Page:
We’ve been inundated with questions from readers regarding the timeline in the current HIV case, especially in light of the inaccurate reporting on other sites.
The most common questions we’ve received are:
1) What does a date on the PASS website signify — the date the sample was drawn or the date the test result was returned?
The answer is, IT IS THE DATE THE SAMPLES WERE COLLECTED. This has been confirmed with PASS, and it can be easily verified by any performer who logs on to their own account.
We repeat, the test date on the PASS website is the date the samples were collected.
2) What did the current patient know, and when did he know it.
At the outset let us state that TRPWL is writing neither to defend nor condemn any actions of the HIV positive patient. The job at hand is to sort through the available information, and to identify both the conclusions which can reasonably be drawn from the data, and the accusations which are not supported by known facts.
Let us take a moment to understand a crucial element of FSC’s PASS testing and moratorium protocols:
Under these protocols, in the event of a positive HIV test, the result must be reported immediately to both PASS and the patient. The patient is contacted and asked to come in to the testing center. He or she is NOT told the result of the HIV test over the phone.
In the event of a contaminated sample or an inconclusive test, the patient is also asked to return to the testing center. When and if the patient does return, new samples are collected there. The patent may also choose to test at an alternate testing center, if he or she has more confidence in it, or is more comfortable there.
The samples collected are not simply tested for HIV. Performers’ collected samples are also tested for:
• Syphilis (an “RPR” and Trep-Sure test)
• Hepatitis B & C
• Chlamydia (by “ultra-sensitive DNA amplification”)
• Gonorrhea (by “ultra-sensitive DNA amplification”)
In the present case, the patient went to Talent Testing Service (TTS) to have samples collected on Tuesday, December 3rd.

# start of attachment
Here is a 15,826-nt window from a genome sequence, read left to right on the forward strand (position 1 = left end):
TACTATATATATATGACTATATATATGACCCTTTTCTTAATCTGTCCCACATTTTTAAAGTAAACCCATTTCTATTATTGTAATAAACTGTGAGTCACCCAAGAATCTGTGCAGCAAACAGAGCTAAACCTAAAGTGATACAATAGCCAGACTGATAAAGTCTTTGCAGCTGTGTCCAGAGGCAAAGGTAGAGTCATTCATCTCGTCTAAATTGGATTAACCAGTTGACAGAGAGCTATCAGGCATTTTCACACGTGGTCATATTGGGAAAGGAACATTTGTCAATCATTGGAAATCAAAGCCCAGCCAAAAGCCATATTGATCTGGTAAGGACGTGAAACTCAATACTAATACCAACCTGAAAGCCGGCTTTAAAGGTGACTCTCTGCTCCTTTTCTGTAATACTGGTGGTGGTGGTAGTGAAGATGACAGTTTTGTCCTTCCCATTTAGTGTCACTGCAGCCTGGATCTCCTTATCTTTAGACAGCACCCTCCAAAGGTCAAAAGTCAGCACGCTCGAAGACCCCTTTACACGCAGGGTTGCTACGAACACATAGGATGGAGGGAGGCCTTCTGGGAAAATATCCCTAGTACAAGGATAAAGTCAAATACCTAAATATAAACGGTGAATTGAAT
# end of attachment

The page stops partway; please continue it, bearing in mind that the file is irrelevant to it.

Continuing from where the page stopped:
TTS confirms that while the turnaround is usually next day, it is not always 24-hour results. Delays can be caused by different factors, which we needn’t detail here because it is not confirmed that there was in fact any delay in this case.
That said, TTS did not report a positive HIV test result to PASS or LA County, which suggests that the test samples were thought to have been contaminated, or the HIV test result was inconclusive.
TRPWL has learned that after the results came in, such as they were, TTS informed the patient that they needed another blood sample.
Regardless of the time and date the patient spoke with TTS, the patient WAS NEVER INFORMED HE HAD TESTED POSITIVE FOR HIV.
Instead of returning to TTS, the patient decided to use another PASS-certified testing center, Cutting Edge Testing (CET).
It was on the following day — Friday, December 6th — that his test results came in and CET established he had tested HIV-positive.
Under to PASS protocols, the doctor at the PASS facility that conducted the test checks to see if that performer is an “active performer”, i.e., that he/she has worked on adult set since 2 weeks prior to his/her last negative test. If he/she has, the doctor alerts FSC, and FSC calls an industry-wide moratorium.
CET notified PASS the same day, Friday, December 6th, that an active performer had tested positive.
That same day, December 6th, the immediately FSC called for a production moratorium.
On Sunday, TRPWL published screen caps of a purported text conversation between adult starlet Pressley Carter and the HIV+ performer in which he attempts to arrange to perform on webcam with her on Sunday, December 8th. Carter implies that the text conversation occurred on December 4th.
December 4th was BEFORE THE PERFORMER KNEW HE HAD TESTED POSITIVE.
Today, TRPWL received screencaps of an Twitter direct message conversation between the patient and another female performer. That conversation ran as late at the afternoon of Thursday December 5th, and indicating the patent was interested in booking the female performer at some later date.
December 5th was also BEFORE THE PERFORMER KNEW HE HAD TESTED POSITIVE.
Our conclusion is that no evidence has yet been presented that demonstrates the patient performed sex, or attempted to arrange to perform sex, after he knew he was HIV-positive.
Is there any other evidence to support a conclusion that he first learned about his positive test result on Friday, December 6th?
Yes. The patient’s Twitter timeline, which had been active up until the morning of December 6th, ended with a final tweet at 4:31 pm PST that day. The day he received his test result from CET.
He has not tweeted since.
An FAQ about STIs, Testing and Moratoriums